MH: That’s so impressive! I’ve noticed quite a few artists don’t make the internet a priority up here in the PNW. It’s pretty inspiring and again very impressive that you’ve put together such an excellent site and virtual marketplace with minimal tools and experience. 

Alex and Heather, you both are dark artists yourself. Tell us about Feral Hag and Drawn to the Bone Designs.

Feral Hag– I have been making jewelry since I was a kid. I never got serious about it until I was in my mid-30s. I create jewelry from found bones, upcycled bullets, and leather and electroplate nature. I designed everything with the best intentions and put that feral witch of the woods spin on it. I am self-taught in all the mediums I work with and have spent relentless hours failing and learning to perfect my skills. I usually work with many different mediums because I like to spice things up for myself. I will switch between acid etching, electroplating, soldering, screen printing, graphic design, and more. ***note Alex has changed her business name to Pyromanced*** Pyromanced has been an art project of mine for a few years now. My work covers a wide range of themes; all meant to bring beauty and life to the physical remains of death. Every piece tells a story intended to honor that animal’s life. All bones used are ethically sourced, and no animal dies for my work. I mainly work with pyrography which is burning designs into bones with a pyrography pen that reaches temperatures of 1200 degrees Fahrenheit.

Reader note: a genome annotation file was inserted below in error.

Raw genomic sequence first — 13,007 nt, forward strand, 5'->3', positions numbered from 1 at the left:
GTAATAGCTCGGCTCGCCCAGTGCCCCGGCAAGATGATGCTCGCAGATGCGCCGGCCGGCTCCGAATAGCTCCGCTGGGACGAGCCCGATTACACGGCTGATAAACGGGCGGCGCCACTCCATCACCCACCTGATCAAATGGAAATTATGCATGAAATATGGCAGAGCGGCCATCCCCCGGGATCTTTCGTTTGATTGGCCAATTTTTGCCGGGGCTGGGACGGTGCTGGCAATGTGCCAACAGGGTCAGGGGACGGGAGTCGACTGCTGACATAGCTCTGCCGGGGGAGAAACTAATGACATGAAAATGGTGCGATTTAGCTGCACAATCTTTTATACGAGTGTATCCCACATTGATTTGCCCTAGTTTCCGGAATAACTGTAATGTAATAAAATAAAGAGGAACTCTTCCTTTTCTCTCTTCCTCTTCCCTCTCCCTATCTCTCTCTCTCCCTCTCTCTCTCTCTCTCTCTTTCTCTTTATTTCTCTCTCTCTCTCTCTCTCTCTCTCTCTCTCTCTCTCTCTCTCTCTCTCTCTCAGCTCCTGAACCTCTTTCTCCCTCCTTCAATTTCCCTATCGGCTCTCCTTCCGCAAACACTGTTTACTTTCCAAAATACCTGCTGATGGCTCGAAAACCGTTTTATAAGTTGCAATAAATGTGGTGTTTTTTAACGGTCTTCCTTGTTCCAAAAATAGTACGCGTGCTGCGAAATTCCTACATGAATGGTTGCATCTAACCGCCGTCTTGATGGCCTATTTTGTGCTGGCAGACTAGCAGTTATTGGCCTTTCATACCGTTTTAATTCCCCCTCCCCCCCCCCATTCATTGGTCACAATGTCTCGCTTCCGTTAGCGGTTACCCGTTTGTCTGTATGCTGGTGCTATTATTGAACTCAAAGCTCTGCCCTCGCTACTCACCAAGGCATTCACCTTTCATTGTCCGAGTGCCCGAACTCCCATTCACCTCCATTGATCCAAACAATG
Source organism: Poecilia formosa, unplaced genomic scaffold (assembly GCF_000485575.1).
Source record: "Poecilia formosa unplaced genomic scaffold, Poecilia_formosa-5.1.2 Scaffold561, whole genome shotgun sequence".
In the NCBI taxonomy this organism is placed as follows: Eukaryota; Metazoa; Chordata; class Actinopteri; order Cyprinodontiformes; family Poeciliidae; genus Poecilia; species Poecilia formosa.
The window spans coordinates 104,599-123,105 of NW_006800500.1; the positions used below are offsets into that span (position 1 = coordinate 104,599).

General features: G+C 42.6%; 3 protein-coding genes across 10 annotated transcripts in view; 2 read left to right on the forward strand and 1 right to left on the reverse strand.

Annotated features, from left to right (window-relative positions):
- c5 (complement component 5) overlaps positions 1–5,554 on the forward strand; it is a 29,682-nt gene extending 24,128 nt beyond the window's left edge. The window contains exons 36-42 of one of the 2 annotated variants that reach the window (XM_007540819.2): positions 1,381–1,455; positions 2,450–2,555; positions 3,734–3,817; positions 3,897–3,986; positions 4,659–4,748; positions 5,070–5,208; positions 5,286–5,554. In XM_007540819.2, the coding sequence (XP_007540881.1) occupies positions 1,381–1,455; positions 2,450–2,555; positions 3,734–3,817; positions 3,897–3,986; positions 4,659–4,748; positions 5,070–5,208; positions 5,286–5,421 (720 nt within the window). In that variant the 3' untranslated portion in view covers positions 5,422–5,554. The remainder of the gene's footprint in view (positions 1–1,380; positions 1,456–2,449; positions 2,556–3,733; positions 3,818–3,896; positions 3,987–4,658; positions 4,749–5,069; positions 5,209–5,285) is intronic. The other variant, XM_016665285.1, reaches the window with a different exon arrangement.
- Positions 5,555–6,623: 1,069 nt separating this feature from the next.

MH: One of the things that drew me into Market of the Beast was the foundations that you both advocate for in addition to a unique shopping experience. PNW organizations that assist Black Trans Women just for starters. You both created something that breaks the stigma of dark art being all “ill-intended.” More so than the average marketplace. Why is it important to you both to express that we dark weirdos are often more willing to take care of humanity and our home, thus thwarting the assumption that we were all servants of the devil who sacrificed babies?